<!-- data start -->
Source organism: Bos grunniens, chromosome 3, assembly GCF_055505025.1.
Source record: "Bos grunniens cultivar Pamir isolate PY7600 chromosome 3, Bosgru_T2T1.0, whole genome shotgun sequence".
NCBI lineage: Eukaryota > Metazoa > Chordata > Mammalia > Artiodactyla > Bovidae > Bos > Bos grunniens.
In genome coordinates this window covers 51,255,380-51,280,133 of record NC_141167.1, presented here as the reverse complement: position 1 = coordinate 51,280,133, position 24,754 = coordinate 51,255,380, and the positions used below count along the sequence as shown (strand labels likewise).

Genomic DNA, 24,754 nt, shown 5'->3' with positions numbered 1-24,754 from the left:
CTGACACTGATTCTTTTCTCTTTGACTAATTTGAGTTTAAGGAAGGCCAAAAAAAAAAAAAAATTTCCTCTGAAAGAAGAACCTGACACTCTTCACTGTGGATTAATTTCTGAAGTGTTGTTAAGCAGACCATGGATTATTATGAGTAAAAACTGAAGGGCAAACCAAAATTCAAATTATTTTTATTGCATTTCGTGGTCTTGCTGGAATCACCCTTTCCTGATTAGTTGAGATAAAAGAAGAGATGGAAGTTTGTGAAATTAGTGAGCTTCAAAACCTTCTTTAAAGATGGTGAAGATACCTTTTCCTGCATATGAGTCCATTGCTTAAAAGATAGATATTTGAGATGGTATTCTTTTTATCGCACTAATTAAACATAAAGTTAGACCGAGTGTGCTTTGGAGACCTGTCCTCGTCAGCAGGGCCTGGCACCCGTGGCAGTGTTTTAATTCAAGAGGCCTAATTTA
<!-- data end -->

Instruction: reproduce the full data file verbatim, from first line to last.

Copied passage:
Source organism: Bos grunniens, chromosome 3, assembly GCF_055505025.1.
Source record: "Bos grunniens cultivar Pamir isolate PY7600 chromosome 3, Bosgru_T2T1.0, whole genome shotgun sequence".
NCBI lineage: Eukaryota > Metazoa > Chordata > Mammalia > Artiodactyla > Bovidae > Bos > Bos grunniens.
In genome coordinates this window covers 51,255,380-51,280,133 of record NC_141167.1, presented here as the reverse complement: position 1 = coordinate 51,280,133, position 24,754 = coordinate 51,255,380, and the positions used below count along the sequence as shown (strand labels likewise).

Genomic DNA, 24,754 nt, shown 5'->3' with positions numbered 1-24,754 from the left:
CTGACACTGATTCTTTTCTCTTTGACTAATTTGAGTTTAAGGAAGGCCAAAAAAAAAAAAAAATTTCCTCTGAAAGAAGAACCTGACACTCTTCACTGTGGATTAATTTCTGAAGTGTTGTTAAGCAGACCATGGATTATTATGAGTAAAAACTGAAGGGCAAACCAAAATTCAAATTATTTTTATTGCATTTCGTGGTCTTGCTGGAATCACCCTTTCCTGATTAGTTGAGATAAAAGAAGAGATGGAAGTTTGTGAAATTAGTGAGCTTCAAAACCTTCTTTAAAGATGGTGAAGATACCTTTTCCTGCATATGAGTCCATTGCTTAAAAGATAGATATTTGAGATGGTATTCTTTTTATCGCACTAATTAAACATAAAGTTAGACCGAGTGTGCTTTGGAGACCTGTCCTCGTCAGCAGGGCCTGGCACCCGTGGCAGTGTTTTAATTCAAGAGGCCTAATTTA